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Merger-modeling debut

Applies laboratory analysis to media-concentration issue 6/09/2002 08:00:00 PM Eastern

Harry Truman once asked for a one-armed economist after one too many forecasters hedged, "On the other hand … ." FCC Chairman Michael Powell soon may share his frustration.

Last week, the agency released the first of several studies aimed at complying with a string of court decisions requiring the FCC to rewrite media-ownership rules based on clear economic evidence. If that study of concentration in the cable business is any indication, the commission won't have an easy time getting unequivocal data from its research projects.

"This is a spinmeister's delight," said Media Access Project President Andrew Schwartzman. "All sides of the debate will draw different conclusions." He opposes most efforts to raise ownership limits.

Last week's report and others to follow were commissioned to help the FCC set new numerical limits on cable and broadcast ownership reach, or maybe even design a whole new approach to preventing media companies from getting so big that they can dictate program prices or carriage and consumer fees.

The 121-page report was made public, and the FCC is soliciting comments to help decide whether, or even how, to account for the findings in crafting new ownership limits.

The FCC's reexamination of its ownership rules was launched in March 2001 when the federal appeals court in Washington ordered the FCC to better justify or reset the 30% limit on one company's share of pay-TV national subscriber share. Since then, the court has ordered similar rejiggering of the 35% cap on broadcast national audience reach and limits on TV duopolies.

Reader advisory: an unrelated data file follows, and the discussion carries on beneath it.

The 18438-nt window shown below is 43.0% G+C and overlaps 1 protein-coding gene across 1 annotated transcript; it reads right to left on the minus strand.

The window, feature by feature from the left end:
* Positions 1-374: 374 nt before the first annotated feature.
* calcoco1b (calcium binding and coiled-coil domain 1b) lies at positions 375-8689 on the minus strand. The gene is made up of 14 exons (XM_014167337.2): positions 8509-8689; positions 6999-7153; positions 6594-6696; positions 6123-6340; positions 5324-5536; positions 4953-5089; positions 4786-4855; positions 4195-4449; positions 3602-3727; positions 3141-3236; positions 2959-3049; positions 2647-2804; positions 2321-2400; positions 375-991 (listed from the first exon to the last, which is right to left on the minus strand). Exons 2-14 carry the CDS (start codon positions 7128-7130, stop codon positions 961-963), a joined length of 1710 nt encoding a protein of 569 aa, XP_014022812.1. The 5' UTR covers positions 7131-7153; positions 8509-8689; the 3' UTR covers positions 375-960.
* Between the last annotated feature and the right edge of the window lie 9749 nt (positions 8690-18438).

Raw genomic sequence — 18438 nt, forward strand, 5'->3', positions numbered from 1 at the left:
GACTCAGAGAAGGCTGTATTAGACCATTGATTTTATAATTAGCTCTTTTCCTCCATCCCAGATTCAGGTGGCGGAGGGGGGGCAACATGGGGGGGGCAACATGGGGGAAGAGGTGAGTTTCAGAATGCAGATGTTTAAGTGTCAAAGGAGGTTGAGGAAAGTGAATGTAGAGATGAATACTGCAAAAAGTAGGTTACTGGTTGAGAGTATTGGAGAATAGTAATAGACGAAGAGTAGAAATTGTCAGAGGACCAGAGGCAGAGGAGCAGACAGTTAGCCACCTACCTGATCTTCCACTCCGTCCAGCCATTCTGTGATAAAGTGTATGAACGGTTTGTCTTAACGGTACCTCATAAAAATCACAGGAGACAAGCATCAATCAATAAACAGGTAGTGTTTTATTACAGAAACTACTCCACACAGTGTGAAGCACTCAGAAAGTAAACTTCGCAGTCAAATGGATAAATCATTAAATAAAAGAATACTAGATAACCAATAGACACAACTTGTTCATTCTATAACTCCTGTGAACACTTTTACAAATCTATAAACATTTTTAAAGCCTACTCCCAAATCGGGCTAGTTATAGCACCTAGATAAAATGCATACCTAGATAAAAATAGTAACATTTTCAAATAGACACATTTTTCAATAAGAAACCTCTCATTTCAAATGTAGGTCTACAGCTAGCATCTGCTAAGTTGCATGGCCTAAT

Future studies will focus on the extent to which audiences and advertisers substitute one communications medium for another and could be used to calculate the "true" level of concentration created by a merger.

Last week's study, which examined programming prices under various levels of concentration among cable systems, could be viewed as a blow to consolidation since it concluded that less popular programming networks have a rough time surviving in markets dominated by one or two multichannel distributors, especially when those distributors have limited capacity.

But supporters of loosening media-ownership limits counter that the study, which was based on laboratory role-playing by individuals acting as multichannel programming and distribution companies, involved far fewer players than there are in actual markets.

Although Schwartzman quibbled with some methodology, he was pleased the experiment found that the industry practice of granting large cable systems the right to insist that per-sub programming fees are not higher than other systems' "substantially increases" big systems' bargaining power, calling it "an overwhelmingly important conclusion."

Despite the study's limitations, Schwartzman praised the FCC for undertaking it. "In the past, the FCC has been excessively reliant on industry-derived data of very questionable verisimilitude."

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